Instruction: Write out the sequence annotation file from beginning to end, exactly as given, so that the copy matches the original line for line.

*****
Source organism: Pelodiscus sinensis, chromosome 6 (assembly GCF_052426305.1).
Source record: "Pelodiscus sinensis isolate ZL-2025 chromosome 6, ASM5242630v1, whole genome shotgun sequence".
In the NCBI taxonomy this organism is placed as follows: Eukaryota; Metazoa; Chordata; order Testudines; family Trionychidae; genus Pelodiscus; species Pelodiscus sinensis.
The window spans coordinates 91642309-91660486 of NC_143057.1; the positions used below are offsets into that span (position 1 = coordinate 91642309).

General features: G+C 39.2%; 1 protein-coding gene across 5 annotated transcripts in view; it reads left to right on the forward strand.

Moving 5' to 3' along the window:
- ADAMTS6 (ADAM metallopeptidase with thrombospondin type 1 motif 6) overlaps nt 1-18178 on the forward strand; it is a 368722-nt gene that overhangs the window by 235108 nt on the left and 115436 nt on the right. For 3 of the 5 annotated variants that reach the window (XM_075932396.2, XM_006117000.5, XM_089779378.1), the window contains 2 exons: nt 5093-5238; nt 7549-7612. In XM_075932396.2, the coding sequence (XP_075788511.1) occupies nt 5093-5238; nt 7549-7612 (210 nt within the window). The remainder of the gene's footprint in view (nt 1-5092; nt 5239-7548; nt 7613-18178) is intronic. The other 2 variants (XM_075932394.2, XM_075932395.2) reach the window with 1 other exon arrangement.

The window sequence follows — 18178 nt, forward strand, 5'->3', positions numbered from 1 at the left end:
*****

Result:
Source organism: Pelodiscus sinensis, chromosome 6 (assembly GCF_052426305.1).
Source record: "Pelodiscus sinensis isolate ZL-2025 chromosome 6, ASM5242630v1, whole genome shotgun sequence".
In the NCBI taxonomy this organism is placed as follows: Eukaryota; Metazoa; Chordata; order Testudines; family Trionychidae; genus Pelodiscus; species Pelodiscus sinensis.
The window spans coordinates 91642309-91660486 of NC_143057.1; the positions used below are offsets into that span (position 1 = coordinate 91642309).

General features: G+C 39.2%; 1 protein-coding gene across 5 annotated transcripts in view; it reads left to right on the forward strand.

Moving 5' to 3' along the window:
- ADAMTS6 (ADAM metallopeptidase with thrombospondin type 1 motif 6) overlaps nt 1-18178 on the forward strand; it is a 368722-nt gene that overhangs the window by 235108 nt on the left and 115436 nt on the right. For 3 of the 5 annotated variants that reach the window (XM_075932396.2, XM_006117000.5, XM_089779378.1), the window contains 2 exons: nt 5093-5238; nt 7549-7612. In XM_075932396.2, the coding sequence (XP_075788511.1) occupies nt 5093-5238; nt 7549-7612 (210 nt within the window). The remainder of the gene's footprint in view (nt 1-5092; nt 5239-7548; nt 7613-18178) is intronic. The other 2 variants (XM_075932394.2, XM_075932395.2) reach the window with 1 other exon arrangement.

The window sequence follows — 18178 nt, forward strand, 5'->3', positions numbered from 1 at the left end: